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While most high school students are happy to leave school when the bell rings, Rosmary Reyes takes extra classes, which sometimes keep her as late as 6 p.m.
Now that extra time is about to pay off.
Reyes, a student at Business, Computer Applications & Entrepreneurship High School in Cambria Heights, is set to graduate after just three years.
“I feel like as soon as I get out of high school, I can get into the real world and closer to my dream of being a lawyer,” Reyes said. “The faster the better.”
Reyes, 16, maintains a 91 percent average in school, is a member of Arista, the National Honor Society, and is in the running to be her school’s valedictorian or salutatorian. She speaks fluent Spanish, and also knows American Sign Language, which Reyes learned so she could communicate with her deaf cousins.
Besides her academics, Reyes participates in a great deal of extracurricular activities and volunteer work.
She is president of the school’s student government, editor of the yearbook, a member of the journalism and the recycling clubs, and she also tutors students who need help in specific subjects. Reyes volunteers at the annual high school fair for eighth-graders and the college fair.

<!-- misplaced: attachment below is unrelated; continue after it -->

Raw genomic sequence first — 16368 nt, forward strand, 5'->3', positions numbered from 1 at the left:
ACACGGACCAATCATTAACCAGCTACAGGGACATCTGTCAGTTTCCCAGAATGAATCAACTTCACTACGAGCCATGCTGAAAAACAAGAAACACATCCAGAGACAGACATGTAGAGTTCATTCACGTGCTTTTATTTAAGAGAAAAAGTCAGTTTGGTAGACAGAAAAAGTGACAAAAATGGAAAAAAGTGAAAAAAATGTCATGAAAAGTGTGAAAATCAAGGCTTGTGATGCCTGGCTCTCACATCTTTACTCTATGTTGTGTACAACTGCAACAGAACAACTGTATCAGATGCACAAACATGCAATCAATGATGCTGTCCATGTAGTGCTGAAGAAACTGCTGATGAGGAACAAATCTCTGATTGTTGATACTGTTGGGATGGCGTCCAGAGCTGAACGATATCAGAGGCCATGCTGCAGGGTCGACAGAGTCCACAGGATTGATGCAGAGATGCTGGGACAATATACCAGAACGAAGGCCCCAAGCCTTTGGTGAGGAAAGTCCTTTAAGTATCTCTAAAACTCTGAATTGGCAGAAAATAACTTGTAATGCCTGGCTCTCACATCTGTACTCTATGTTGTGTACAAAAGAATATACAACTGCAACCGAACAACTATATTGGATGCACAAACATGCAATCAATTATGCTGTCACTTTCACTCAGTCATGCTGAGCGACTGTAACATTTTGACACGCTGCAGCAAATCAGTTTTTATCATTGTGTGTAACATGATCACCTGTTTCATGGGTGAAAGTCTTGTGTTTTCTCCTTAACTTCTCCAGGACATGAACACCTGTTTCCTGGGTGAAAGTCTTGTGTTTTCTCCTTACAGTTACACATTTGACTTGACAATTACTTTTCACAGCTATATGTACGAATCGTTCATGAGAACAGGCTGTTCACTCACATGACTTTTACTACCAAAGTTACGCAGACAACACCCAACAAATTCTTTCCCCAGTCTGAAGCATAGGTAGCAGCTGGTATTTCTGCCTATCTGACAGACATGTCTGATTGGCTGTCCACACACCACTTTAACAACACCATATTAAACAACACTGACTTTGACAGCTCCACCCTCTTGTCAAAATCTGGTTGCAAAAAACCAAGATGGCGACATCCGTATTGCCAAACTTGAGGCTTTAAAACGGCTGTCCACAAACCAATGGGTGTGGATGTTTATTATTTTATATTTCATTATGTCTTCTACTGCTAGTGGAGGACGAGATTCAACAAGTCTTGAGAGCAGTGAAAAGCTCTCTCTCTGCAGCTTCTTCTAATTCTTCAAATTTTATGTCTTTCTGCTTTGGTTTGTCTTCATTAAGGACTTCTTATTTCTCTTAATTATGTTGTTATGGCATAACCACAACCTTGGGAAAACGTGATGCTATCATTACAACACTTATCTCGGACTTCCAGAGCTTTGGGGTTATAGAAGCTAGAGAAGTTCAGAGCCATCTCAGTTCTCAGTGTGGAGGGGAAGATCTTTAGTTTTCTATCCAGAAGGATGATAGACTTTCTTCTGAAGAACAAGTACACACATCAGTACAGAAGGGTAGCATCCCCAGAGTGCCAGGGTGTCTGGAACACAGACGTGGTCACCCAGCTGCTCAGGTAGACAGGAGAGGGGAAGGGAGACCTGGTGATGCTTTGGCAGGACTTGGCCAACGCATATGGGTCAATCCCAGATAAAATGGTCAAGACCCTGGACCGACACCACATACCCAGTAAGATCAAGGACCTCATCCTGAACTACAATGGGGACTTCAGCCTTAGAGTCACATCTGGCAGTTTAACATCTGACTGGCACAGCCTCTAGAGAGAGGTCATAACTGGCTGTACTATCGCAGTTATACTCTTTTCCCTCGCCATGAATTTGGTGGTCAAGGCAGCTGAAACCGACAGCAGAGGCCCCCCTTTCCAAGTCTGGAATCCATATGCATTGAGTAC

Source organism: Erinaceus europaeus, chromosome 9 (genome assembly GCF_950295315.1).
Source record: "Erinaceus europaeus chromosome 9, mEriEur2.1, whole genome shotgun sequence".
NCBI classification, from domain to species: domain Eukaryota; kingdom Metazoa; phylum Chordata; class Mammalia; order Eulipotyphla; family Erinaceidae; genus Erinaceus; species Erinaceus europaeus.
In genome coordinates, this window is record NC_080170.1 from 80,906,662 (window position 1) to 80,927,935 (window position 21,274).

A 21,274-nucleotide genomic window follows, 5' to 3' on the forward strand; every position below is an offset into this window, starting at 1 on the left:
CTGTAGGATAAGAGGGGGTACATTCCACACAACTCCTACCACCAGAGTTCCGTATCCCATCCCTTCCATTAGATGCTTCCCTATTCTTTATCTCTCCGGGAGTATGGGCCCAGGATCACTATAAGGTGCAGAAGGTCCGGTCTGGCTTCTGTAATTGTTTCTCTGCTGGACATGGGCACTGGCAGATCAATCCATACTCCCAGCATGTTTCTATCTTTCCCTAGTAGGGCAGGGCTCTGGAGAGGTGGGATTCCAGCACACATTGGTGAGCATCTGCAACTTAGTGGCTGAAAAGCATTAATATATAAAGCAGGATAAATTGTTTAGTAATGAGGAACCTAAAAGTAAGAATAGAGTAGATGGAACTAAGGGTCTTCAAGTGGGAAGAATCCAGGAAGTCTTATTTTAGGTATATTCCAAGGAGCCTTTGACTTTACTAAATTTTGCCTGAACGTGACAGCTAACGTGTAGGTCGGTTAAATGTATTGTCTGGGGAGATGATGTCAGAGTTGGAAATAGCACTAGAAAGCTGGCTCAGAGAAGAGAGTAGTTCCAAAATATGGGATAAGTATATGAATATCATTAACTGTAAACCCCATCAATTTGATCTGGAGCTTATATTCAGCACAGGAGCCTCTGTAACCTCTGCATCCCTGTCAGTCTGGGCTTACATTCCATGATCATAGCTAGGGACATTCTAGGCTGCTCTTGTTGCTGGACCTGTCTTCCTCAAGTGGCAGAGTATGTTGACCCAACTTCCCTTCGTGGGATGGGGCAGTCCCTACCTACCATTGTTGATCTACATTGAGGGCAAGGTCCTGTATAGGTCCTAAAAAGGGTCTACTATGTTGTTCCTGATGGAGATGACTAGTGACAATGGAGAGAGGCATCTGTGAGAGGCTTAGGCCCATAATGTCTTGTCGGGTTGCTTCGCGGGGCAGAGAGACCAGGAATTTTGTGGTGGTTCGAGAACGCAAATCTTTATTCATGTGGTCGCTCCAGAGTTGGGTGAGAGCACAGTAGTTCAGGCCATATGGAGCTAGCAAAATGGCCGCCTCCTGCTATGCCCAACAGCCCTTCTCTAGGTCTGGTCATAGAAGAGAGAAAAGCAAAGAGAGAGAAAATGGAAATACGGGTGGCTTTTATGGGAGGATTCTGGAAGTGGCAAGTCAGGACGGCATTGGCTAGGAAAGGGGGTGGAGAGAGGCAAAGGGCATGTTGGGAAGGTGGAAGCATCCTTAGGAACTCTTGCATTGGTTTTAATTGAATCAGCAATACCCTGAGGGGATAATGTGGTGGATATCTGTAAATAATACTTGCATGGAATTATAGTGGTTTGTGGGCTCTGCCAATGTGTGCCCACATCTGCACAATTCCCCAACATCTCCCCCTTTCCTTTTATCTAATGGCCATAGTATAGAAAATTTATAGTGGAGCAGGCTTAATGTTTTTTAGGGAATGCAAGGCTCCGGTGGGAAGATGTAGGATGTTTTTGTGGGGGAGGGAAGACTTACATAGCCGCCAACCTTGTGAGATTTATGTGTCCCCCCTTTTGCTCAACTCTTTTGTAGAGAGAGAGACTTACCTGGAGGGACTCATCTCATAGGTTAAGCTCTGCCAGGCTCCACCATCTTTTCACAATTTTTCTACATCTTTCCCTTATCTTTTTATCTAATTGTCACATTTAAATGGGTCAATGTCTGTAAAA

Outside school, Reyes is a New York Cares team leader and has volunteered to help many causes, including working in a soup kitchen and taking part in a coat drive for a senior citizens home.
“It’s not just for academic achievement or looking better for my resume,” Reyes said. “I like [volunteering] because I want to do it. I like helping people and being in leadership roles.”
Even before high school, Reyes was an exceptional student. She received student of the month and student of the year awards from M.S. 61. Reyes pushes herself to do more, because of her philosophy to stay motivated.
“When you are tired and just want to give up, you should just stop for a moment and imagine what you can achieve if you try just a little bit more,” Reyes said.
But her ideals aside, Reyes recognized that she wouldn’t have been able to achieve all of her accomplishments without her family as a backbone of support.
“[I] give thanks to my parents for always giving me the resources I need, and my sister for always giving me the push I need to achieve my goals.”
Reyes is now waiting to hear from St. John’s University, where she plans to continue her education. She then wants to go to law school to become a civil litigator or human rights lawyer.
“I always found a true passion in it,” Reyes said. “The thing I like about lawyers is that they get to help people who may not be able to help themselves.”